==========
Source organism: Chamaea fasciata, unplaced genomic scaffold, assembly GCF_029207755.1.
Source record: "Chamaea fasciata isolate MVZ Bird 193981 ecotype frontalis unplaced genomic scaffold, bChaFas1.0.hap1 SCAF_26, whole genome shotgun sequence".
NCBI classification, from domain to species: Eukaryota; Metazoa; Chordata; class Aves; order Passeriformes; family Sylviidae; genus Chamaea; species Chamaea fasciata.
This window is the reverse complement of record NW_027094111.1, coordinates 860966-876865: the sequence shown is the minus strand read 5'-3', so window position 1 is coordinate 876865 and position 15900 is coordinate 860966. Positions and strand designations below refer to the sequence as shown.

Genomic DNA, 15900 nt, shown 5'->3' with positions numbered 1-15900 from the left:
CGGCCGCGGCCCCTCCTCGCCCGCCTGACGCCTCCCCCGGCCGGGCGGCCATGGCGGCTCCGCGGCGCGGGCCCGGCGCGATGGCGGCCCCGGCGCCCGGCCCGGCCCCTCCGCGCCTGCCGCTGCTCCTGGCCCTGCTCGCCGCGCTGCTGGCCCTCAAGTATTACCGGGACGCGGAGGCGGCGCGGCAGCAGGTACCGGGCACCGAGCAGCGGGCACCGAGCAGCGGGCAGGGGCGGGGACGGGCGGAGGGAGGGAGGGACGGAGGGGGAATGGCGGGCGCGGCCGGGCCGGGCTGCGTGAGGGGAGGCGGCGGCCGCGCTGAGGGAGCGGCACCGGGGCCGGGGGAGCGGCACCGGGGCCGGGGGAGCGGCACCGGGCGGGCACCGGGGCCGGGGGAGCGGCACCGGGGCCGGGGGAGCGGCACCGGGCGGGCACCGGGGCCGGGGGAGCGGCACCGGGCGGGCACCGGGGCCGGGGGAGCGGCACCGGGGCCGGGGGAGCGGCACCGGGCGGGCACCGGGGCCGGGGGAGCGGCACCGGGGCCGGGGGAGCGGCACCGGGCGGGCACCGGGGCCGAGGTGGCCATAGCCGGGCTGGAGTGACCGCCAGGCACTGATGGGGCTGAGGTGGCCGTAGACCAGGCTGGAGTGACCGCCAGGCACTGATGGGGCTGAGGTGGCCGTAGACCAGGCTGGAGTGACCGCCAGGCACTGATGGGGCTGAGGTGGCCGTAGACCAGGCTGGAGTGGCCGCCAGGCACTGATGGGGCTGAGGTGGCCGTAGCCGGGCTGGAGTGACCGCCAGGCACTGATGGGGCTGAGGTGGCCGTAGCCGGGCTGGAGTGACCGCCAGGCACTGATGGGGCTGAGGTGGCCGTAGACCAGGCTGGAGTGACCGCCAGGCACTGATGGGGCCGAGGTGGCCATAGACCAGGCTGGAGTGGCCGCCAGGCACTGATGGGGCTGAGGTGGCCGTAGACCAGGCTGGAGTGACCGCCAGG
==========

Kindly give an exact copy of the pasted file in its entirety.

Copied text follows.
Source organism: Chamaea fasciata, unplaced genomic scaffold, assembly GCF_029207755.1.
Source record: "Chamaea fasciata isolate MVZ Bird 193981 ecotype frontalis unplaced genomic scaffold, bChaFas1.0.hap1 SCAF_26, whole genome shotgun sequence".
NCBI classification, from domain to species: Eukaryota; Metazoa; Chordata; class Aves; order Passeriformes; family Sylviidae; genus Chamaea; species Chamaea fasciata.
This window is the reverse complement of record NW_027094111.1, coordinates 860966-876865: the sequence shown is the minus strand read 5'-3', so window position 1 is coordinate 876865 and position 15900 is coordinate 860966. Positions and strand designations below refer to the sequence as shown.

Genomic DNA, 15900 nt, shown 5'->3' with positions numbered 1-15900 from the left:
CGGCCGCGGCCCCTCCTCGCCCGCCTGACGCCTCCCCCGGCCGGGCGGCCATGGCGGCTCCGCGGCGCGGGCCCGGCGCGATGGCGGCCCCGGCGCCCGGCCCGGCCCCTCCGCGCCTGCCGCTGCTCCTGGCCCTGCTCGCCGCGCTGCTGGCCCTCAAGTATTACCGGGACGCGGAGGCGGCGCGGCAGCAGGTACCGGGCACCGAGCAGCGGGCACCGAGCAGCGGGCAGGGGCGGGGACGGGCGGAGGGAGGGAGGGACGGAGGGGGAATGGCGGGCGCGGCCGGGCCGGGCTGCGTGAGGGGAGGCGGCGGCCGCGCTGAGGGAGCGGCACCGGGGCCGGGGGAGCGGCACCGGGGCCGGGGGAGCGGCACCGGGCGGGCACCGGGGCCGGGGGAGCGGCACCGGGGCCGGGGGAGCGGCACCGGGCGGGCACCGGGGCCGGGGGAGCGGCACCGGGCGGGCACCGGGGCCGGGGGAGCGGCACCGGGGCCGGGGGAGCGGCACCGGGCGGGCACCGGGGCCGGGGGAGCGGCACCGGGGCCGGGGGAGCGGCACCGGGCGGGCACCGGGGCCGAGGTGGCCATAGCCGGGCTGGAGTGACCGCCAGGCACTGATGGGGCTGAGGTGGCCGTAGACCAGGCTGGAGTGACCGCCAGGCACTGATGGGGCTGAGGTGGCCGTAGACCAGGCTGGAGTGACCGCCAGGCACTGATGGGGCTGAGGTGGCCGTAGACCAGGCTGGAGTGGCCGCCAGGCACTGATGGGGCTGAGGTGGCCGTAGCCGGGCTGGAGTGACCGCCAGGCACTGATGGGGCTGAGGTGGCCGTAGCCGGGCTGGAGTGACCGCCAGGCACTGATGGGGCTGAGGTGGCCGTAGACCAGGCTGGAGTGACCGCCAGGCACTGATGGGGCCGAGGTGGCCATAGACCAGGCTGGAGTGGCCGCCAGGCACTGATGGGGCTGAGGTGGCCGTAGACCAGGCTGGAGTGACCGCCAGG